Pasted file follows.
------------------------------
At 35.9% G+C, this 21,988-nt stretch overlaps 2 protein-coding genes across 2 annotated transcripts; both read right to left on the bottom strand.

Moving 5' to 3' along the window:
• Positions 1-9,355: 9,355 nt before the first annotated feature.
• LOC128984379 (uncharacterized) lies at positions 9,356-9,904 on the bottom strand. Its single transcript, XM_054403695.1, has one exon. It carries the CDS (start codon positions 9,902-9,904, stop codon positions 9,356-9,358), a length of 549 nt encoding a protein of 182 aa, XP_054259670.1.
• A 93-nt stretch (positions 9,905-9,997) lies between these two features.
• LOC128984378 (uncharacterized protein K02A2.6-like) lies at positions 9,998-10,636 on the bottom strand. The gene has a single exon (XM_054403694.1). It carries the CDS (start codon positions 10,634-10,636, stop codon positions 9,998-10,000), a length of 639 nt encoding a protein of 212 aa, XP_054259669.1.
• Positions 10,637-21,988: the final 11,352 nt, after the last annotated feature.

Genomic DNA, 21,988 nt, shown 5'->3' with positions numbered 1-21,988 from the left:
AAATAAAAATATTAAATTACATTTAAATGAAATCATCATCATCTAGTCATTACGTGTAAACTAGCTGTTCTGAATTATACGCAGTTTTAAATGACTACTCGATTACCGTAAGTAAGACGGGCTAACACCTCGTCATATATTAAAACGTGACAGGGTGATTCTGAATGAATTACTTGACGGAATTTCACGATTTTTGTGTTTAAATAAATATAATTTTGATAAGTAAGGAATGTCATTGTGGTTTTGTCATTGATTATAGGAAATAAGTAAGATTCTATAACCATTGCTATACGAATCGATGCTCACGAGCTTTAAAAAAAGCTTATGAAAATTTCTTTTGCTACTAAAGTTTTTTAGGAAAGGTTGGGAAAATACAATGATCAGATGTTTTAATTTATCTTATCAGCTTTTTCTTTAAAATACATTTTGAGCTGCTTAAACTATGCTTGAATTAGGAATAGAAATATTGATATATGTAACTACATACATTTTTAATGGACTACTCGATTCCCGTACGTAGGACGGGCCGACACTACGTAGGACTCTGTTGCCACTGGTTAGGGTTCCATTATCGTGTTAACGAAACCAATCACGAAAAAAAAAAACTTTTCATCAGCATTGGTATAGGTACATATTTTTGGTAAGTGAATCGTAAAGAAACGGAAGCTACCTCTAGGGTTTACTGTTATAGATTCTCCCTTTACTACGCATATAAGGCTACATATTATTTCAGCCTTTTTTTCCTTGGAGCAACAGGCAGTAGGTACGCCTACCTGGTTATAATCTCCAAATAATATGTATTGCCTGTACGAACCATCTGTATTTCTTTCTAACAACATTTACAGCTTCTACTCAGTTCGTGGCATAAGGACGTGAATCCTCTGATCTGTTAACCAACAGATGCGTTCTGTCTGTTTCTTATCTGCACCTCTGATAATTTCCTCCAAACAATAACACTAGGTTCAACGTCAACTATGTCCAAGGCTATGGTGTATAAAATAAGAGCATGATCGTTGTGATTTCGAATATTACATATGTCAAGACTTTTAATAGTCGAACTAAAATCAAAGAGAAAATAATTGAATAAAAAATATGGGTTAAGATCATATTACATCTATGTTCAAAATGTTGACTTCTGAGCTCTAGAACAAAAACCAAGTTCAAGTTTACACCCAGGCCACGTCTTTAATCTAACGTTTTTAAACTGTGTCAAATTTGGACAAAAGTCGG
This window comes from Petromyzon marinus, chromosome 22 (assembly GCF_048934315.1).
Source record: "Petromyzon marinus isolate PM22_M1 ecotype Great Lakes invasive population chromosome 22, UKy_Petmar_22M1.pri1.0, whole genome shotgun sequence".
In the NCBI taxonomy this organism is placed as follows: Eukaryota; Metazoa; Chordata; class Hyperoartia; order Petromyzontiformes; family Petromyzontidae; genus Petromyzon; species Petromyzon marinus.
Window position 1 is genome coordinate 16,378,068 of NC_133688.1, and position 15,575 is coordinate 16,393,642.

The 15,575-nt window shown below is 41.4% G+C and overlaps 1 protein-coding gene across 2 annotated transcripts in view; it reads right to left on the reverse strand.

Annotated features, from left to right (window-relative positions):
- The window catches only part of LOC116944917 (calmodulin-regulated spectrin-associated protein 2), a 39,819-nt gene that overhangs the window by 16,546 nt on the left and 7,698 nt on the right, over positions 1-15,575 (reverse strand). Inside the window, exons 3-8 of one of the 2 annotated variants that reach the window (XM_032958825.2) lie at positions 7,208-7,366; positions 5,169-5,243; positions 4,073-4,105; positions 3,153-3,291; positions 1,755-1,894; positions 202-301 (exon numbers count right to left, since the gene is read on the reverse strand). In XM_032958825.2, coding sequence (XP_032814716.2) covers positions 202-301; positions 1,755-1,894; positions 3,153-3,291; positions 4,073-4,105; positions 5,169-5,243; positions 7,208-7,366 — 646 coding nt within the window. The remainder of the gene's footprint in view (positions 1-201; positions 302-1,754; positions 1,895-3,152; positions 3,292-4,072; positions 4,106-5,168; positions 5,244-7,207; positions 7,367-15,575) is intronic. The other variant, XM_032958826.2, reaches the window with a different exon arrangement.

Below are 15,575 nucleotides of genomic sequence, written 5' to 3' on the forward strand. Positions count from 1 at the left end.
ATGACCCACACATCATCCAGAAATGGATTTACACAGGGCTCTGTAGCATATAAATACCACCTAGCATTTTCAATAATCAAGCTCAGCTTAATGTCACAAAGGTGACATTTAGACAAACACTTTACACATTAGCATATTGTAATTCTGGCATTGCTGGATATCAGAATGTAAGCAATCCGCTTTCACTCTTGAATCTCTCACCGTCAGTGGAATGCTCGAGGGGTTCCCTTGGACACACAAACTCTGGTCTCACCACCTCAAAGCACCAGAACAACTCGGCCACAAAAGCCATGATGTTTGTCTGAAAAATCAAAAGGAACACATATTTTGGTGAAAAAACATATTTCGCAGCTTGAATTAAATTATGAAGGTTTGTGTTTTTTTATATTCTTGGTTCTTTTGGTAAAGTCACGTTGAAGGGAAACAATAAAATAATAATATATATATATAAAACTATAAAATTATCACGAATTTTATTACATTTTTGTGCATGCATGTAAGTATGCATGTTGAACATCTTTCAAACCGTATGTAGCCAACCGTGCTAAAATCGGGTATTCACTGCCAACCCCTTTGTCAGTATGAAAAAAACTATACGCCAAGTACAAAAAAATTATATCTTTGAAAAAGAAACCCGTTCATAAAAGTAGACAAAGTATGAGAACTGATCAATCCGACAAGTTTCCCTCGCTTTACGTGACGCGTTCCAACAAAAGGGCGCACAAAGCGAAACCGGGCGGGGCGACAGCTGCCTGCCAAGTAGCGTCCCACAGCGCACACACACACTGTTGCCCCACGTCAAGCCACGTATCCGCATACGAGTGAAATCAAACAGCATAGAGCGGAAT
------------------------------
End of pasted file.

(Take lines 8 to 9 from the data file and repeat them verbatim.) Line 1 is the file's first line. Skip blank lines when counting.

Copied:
Genomic DNA, 21,988 nt, shown 5'->3' with positions numbered 1-21,988 from the left:
AAATAAAAATATTAAATTACATTTAAATGAAATCATCATCATCTAGTCATTACGTGTAAACTAGCTGTTCTGAATTATACGCAGTTTTAAATGACTACTCGATTACCGTAAGTAAGACGGGCTAACACCTCGTCATATATTAAAACGTGACAGGGTGATTCTGAATGAATTACTTGACGGAATTTCACGATTTTTGTGTTTAAATAAATATAATTTTGATAAGTAAGGAATGTCATTGTGGTTTTGTCATTGATTATAGGAAATAAGTAAGATTCTATAACCATTGCTATACGAATCGATGCTCACGAGCTTTAAAAAAAGCTTATGAAAATTTCTTTTGCTACTAAAGTTTTTTAGGAAAGGTTGGGAAAATACAATGATCAGATGTTTTAATTTATCTTATCAGCTTTTTCTTTAAAATACATTTTGAGCTGCTTAAACTATGCTTGAATTAGGAATAGAAATATTGATATATGTAACTACATACATTTTTAATGGACTACTCGATTCCCGTACGTAGGACGGGCCGACACTACGTAGGACTCTGTTGCCACTGGTTAGGGTTCCATTATCGTGTTAACGAAACCAATCACGAAAAAAAAAAACTTTTCATCAGCATTGGTATAGGTACATATTTTTGGTAAGTGAATCGTAAAGAAACGGAAGCTACCTCTAGGGTTTACTGTTATAGATTCTCCCTTTACTACGCATATAAGGCTACATATTATTTCAGCCTTTTTTTCCTTGGAGCAACAGGCAGTAGGTACGCCTACCTGGTTATAATCTCCAAATAATATGTATTGCCTGTACGAACCATCTGTATTTCTTTCTAACAACATTTACAGCTTCTACTCAGTTCGTGGCATAAGGACGTGAATCCTCTGATCTGTTAACCAACAGATGCGTTCTGTCTGTTTCTTATCTGCACCTCTGATAATTTCCTCCAAACAATAACACTAGGTTCAACGTCAACTATGTCCAAGGCTATGGTGTATAAAATAAGAGCATGATCGTTGTGATTTCGAATATTACATATGTCAAGACTTTTAATAGTCGAACTAAAATCAAAGAGAAAATAATTGAATAAAAAATATGGGTTAAGATCATATTACATCTATGTTCAAAATGTTGACTTCTGAGCTCTAGAACAAAAACCAAGTTCAAGTTTACACCCAGGCCACGTCTTTAATCTAACGTTTTTAAACTGTGTCAAATTTGGACAAAAGTCGG